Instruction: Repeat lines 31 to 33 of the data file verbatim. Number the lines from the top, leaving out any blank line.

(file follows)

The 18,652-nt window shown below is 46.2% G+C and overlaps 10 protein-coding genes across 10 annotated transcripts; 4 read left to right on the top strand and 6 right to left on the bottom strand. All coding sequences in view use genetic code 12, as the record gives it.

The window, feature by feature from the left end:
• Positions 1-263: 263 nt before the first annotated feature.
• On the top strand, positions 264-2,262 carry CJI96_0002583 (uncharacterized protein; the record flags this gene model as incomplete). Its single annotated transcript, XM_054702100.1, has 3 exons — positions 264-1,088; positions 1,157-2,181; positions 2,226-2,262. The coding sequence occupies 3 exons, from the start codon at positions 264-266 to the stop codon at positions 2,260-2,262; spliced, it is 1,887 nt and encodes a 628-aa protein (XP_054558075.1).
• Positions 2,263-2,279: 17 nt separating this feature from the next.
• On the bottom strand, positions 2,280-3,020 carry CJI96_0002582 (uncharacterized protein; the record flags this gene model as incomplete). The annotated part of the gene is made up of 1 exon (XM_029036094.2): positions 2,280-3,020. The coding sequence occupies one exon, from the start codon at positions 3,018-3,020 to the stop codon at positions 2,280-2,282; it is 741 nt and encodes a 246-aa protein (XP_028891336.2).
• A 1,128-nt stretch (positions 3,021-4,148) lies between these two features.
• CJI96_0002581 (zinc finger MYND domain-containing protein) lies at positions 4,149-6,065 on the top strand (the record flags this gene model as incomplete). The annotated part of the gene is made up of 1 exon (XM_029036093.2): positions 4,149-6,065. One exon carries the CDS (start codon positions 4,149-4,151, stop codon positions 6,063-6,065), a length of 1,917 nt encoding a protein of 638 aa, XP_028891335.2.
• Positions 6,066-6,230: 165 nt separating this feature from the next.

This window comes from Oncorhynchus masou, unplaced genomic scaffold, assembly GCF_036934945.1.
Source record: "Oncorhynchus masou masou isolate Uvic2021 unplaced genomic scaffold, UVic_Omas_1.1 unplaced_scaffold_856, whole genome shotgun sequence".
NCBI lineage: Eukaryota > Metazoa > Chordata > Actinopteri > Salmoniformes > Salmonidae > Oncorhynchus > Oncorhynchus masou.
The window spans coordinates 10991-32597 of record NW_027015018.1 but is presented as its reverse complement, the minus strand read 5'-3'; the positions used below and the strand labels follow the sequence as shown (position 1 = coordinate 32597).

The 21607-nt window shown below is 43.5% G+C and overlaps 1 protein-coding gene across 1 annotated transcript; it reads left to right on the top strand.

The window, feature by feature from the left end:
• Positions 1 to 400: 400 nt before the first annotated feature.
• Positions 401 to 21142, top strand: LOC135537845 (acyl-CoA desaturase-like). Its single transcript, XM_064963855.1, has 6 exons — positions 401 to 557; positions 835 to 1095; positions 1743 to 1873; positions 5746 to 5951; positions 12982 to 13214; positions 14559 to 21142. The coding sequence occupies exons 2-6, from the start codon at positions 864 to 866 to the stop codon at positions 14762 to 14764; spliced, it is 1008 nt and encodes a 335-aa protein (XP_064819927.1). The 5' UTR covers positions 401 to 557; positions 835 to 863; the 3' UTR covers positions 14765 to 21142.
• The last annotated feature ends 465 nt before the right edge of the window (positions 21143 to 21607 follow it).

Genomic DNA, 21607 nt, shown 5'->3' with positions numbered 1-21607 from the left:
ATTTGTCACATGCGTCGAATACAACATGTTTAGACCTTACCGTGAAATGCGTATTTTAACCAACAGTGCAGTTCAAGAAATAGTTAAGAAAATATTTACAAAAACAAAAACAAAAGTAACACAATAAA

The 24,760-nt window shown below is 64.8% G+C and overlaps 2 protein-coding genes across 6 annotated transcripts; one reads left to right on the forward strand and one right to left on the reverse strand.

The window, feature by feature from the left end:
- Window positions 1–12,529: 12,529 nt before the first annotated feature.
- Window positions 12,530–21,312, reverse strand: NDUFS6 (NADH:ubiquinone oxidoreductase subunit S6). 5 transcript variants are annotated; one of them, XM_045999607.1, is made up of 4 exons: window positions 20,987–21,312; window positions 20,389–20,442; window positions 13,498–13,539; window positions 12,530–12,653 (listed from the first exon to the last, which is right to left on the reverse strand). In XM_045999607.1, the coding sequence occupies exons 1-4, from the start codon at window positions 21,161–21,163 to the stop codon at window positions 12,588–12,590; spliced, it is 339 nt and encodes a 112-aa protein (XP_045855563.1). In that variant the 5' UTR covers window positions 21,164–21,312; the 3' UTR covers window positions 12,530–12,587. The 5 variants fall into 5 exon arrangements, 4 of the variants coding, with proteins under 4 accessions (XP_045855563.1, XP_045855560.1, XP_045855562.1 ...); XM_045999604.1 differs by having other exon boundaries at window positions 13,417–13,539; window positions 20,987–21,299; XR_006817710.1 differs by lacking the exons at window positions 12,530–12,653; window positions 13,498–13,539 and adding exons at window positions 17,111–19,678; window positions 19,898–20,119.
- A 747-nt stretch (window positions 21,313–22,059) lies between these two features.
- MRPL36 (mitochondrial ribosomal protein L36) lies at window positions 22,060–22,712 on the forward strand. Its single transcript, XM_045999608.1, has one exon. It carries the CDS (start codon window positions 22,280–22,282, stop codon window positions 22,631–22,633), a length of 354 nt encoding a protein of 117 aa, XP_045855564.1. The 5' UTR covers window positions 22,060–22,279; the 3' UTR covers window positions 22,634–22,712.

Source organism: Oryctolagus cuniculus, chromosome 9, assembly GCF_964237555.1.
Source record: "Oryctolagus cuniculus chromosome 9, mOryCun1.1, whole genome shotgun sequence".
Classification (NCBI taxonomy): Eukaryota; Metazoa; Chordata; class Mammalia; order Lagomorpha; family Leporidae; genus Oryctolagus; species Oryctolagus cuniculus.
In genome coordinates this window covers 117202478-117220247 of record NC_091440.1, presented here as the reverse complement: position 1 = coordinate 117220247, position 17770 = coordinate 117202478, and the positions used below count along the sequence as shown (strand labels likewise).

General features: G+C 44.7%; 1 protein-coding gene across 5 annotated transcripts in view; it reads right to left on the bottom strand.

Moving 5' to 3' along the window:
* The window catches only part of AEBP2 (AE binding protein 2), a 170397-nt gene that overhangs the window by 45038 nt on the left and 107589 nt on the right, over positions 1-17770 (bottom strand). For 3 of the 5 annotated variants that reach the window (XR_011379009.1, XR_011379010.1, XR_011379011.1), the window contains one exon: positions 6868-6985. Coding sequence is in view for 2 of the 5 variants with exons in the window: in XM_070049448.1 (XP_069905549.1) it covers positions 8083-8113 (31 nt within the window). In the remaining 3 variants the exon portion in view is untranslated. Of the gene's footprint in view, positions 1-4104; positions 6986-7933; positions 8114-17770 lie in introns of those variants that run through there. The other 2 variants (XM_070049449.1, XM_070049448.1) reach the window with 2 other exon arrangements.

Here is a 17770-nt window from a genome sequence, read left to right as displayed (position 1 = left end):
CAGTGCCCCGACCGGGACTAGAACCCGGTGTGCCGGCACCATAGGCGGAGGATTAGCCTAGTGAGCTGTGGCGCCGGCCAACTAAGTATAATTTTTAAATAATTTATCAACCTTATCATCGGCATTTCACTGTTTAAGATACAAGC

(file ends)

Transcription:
General features: G+C 44.7%; 1 protein-coding gene across 5 annotated transcripts in view; it reads right to left on the bottom strand.

Moving 5' to 3' along the window:
* The window catches only part of AEBP2 (AE binding protein 2), a 170397-nt gene that overhangs the window by 45038 nt on the left and 107589 nt on the right, over positions 1-17770 (bottom strand). For 3 of the 5 annotated variants that reach the window (XR_011379009.1, XR_011379010.1, XR_011379011.1), the window contains one exon: positions 6868-6985. Coding sequence is in view for 2 of the 5 variants with exons in the window: in XM_070049448.1 (XP_069905549.1) it covers positions 8083-8113 (31 nt within the window). In the remaining 3 variants the exon portion in view is untranslated. Of the gene's footprint in view, positions 1-4104; positions 6986-7933; positions 8114-17770 lie in introns of those variants that run through there. The other 2 variants (XM_070049449.1, XM_070049448.1) reach the window with 2 other exon arrangements.